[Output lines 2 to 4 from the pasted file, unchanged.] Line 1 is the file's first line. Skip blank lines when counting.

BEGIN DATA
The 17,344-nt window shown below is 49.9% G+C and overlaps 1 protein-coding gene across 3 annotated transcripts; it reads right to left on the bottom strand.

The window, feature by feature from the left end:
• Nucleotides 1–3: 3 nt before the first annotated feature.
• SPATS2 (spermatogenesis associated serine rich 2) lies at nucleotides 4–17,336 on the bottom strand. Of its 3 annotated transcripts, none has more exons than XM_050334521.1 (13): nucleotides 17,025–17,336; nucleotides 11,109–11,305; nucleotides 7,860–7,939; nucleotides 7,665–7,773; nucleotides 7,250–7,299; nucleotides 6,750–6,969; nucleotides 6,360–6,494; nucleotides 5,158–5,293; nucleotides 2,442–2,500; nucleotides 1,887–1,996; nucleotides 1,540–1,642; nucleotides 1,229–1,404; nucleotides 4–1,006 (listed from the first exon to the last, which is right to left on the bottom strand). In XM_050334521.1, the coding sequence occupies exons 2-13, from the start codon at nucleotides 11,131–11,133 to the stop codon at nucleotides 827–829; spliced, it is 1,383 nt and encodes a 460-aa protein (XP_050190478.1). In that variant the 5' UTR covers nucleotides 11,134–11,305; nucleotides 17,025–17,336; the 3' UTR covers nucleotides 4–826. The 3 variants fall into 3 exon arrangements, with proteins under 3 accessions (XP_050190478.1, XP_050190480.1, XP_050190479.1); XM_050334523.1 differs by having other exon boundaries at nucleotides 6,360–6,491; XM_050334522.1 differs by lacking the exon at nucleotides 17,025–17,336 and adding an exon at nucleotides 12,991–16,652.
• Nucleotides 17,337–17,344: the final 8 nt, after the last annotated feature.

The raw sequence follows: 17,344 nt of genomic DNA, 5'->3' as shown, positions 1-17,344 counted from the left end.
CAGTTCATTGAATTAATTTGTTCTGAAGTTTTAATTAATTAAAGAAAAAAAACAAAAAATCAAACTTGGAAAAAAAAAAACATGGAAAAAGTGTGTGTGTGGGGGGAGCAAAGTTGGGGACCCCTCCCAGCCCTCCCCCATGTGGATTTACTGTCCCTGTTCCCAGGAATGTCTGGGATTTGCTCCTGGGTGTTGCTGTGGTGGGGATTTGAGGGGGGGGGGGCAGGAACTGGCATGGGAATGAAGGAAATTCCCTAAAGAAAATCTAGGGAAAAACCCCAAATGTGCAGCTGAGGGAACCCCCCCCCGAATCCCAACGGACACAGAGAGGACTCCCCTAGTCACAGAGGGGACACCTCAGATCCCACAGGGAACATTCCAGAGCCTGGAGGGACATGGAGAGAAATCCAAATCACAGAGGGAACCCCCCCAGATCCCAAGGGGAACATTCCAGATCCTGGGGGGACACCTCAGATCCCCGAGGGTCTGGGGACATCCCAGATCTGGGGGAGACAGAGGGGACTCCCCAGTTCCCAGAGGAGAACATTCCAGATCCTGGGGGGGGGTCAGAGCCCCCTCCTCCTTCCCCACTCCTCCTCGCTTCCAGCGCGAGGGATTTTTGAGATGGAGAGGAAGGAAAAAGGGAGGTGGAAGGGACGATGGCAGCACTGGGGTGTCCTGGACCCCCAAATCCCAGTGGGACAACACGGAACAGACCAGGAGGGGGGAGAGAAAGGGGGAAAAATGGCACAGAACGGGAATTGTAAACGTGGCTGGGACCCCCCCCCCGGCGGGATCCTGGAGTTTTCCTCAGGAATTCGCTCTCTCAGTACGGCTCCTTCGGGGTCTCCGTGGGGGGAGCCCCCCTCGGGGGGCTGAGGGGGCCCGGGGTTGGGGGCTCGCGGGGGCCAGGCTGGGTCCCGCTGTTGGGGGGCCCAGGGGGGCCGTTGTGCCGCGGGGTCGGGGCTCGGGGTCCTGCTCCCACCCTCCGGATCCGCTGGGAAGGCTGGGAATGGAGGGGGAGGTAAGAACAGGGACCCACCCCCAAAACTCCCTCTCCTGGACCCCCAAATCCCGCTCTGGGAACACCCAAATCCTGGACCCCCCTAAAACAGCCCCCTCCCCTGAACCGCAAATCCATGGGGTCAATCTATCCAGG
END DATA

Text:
The window, feature by feature from the left end:
• Nucleotides 1–3: 3 nt before the first annotated feature.
• SPATS2 (spermatogenesis associated serine rich 2) lies at nucleotides 4–17,336 on the bottom strand. Of its 3 annotated transcripts, none has more exons than XM_050334521.1 (13): nucleotides 17,025–17,336; nucleotides 11,109–11,305; nucleotides 7,860–7,939; nucleotides 7,665–7,773; nucleotides 7,250–7,299; nucleotides 6,750–6,969; nucleotides 6,360–6,494; nucleotides 5,158–5,293; nucleotides 2,442–2,500; nucleotides 1,887–1,996; nucleotides 1,540–1,642; nucleotides 1,229–1,404; nucleotides 4–1,006 (listed from the first exon to the last, which is right to left on the bottom strand). In XM_050334521.1, the coding sequence occupies exons 2-13, from the start codon at nucleotides 11,131–11,133 to the stop codon at nucleotides 827–829; spliced, it is 1,383 nt and encodes a 460-aa protein (XP_050190478.1). In that variant the 5' UTR covers nucleotides 11,134–11,305; nucleotides 17,025–17,336; the 3' UTR covers nucleotides 4–826. The 3 variants fall into 3 exon arrangements, with proteins under 3 accessions (XP_050190478.1, XP_050190480.1, XP_050190479.1); XM_050334523.1 differs by having other exon boundaries at nucleotides 6,360–6,491; XM_050334522.1 differs by lacking the exon at nucleotides 17,025–17,336 and adding an exon at nucleotides 12,991–16,652.